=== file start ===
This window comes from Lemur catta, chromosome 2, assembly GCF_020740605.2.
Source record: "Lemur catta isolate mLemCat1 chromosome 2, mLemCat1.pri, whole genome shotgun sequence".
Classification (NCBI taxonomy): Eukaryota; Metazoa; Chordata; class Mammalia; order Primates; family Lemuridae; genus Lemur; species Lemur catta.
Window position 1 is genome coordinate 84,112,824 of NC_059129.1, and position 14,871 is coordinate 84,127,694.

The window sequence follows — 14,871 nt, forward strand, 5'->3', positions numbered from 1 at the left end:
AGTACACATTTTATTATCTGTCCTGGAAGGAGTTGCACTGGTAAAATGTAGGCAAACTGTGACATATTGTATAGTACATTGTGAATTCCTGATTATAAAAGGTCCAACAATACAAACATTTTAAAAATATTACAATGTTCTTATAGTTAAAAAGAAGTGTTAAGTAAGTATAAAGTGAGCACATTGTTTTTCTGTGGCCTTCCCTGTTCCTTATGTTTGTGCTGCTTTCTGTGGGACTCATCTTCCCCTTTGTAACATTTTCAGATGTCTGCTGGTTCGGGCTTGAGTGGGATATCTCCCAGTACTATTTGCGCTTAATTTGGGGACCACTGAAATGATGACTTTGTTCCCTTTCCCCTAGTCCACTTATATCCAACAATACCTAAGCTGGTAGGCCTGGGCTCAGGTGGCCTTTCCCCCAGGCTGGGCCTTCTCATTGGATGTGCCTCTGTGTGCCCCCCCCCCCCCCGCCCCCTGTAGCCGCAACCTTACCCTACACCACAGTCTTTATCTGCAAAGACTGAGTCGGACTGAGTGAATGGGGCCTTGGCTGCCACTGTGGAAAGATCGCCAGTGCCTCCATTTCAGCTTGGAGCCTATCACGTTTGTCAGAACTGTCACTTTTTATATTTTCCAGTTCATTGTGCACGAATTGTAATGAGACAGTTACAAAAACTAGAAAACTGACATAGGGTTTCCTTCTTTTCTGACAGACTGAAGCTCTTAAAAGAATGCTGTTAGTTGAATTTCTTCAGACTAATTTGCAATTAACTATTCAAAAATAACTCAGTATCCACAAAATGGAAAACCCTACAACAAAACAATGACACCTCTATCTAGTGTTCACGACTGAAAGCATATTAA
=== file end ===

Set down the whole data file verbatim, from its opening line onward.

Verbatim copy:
This window comes from Lemur catta, chromosome 2, assembly GCF_020740605.2.
Source record: "Lemur catta isolate mLemCat1 chromosome 2, mLemCat1.pri, whole genome shotgun sequence".
Classification (NCBI taxonomy): Eukaryota; Metazoa; Chordata; class Mammalia; order Primates; family Lemuridae; genus Lemur; species Lemur catta.
Window position 1 is genome coordinate 84,112,824 of NC_059129.1, and position 14,871 is coordinate 84,127,694.

The window sequence follows — 14,871 nt, forward strand, 5'->3', positions numbered from 1 at the left end:
AGTACACATTTTATTATCTGTCCTGGAAGGAGTTGCACTGGTAAAATGTAGGCAAACTGTGACATATTGTATAGTACATTGTGAATTCCTGATTATAAAAGGTCCAACAATACAAACATTTTAAAAATATTACAATGTTCTTATAGTTAAAAAGAAGTGTTAAGTAAGTATAAAGTGAGCACATTGTTTTTCTGTGGCCTTCCCTGTTCCTTATGTTTGTGCTGCTTTCTGTGGGACTCATCTTCCCCTTTGTAACATTTTCAGATGTCTGCTGGTTCGGGCTTGAGTGGGATATCTCCCAGTACTATTTGCGCTTAATTTGGGGACCACTGAAATGATGACTTTGTTCCCTTTCCCCTAGTCCACTTATATCCAACAATACCTAAGCTGGTAGGCCTGGGCTCAGGTGGCCTTTCCCCCAGGCTGGGCCTTCTCATTGGATGTGCCTCTGTGTGCCCCCCCCCCCCCCGCCCCCTGTAGCCGCAACCTTACCCTACACCACAGTCTTTATCTGCAAAGACTGAGTCGGACTGAGTGAATGGGGCCTTGGCTGCCACTGTGGAAAGATCGCCAGTGCCTCCATTTCAGCTTGGAGCCTATCACGTTTGTCAGAACTGTCACTTTTTATATTTTCCAGTTCATTGTGCACGAATTGTAATGAGACAGTTACAAAAACTAGAAAACTGACATAGGGTTTCCTTCTTTTCTGACAGACTGAAGCTCTTAAAAGAATGCTGTTAGTTGAATTTCTTCAGACTAATTTGCAATTAACTATTCAAAAATAACTCAGTATCCACAAAATGGAAAACCCTACAACAAAACAATGACACCTCTATCTAGTGTTCACGACTGAAAGCATATTAA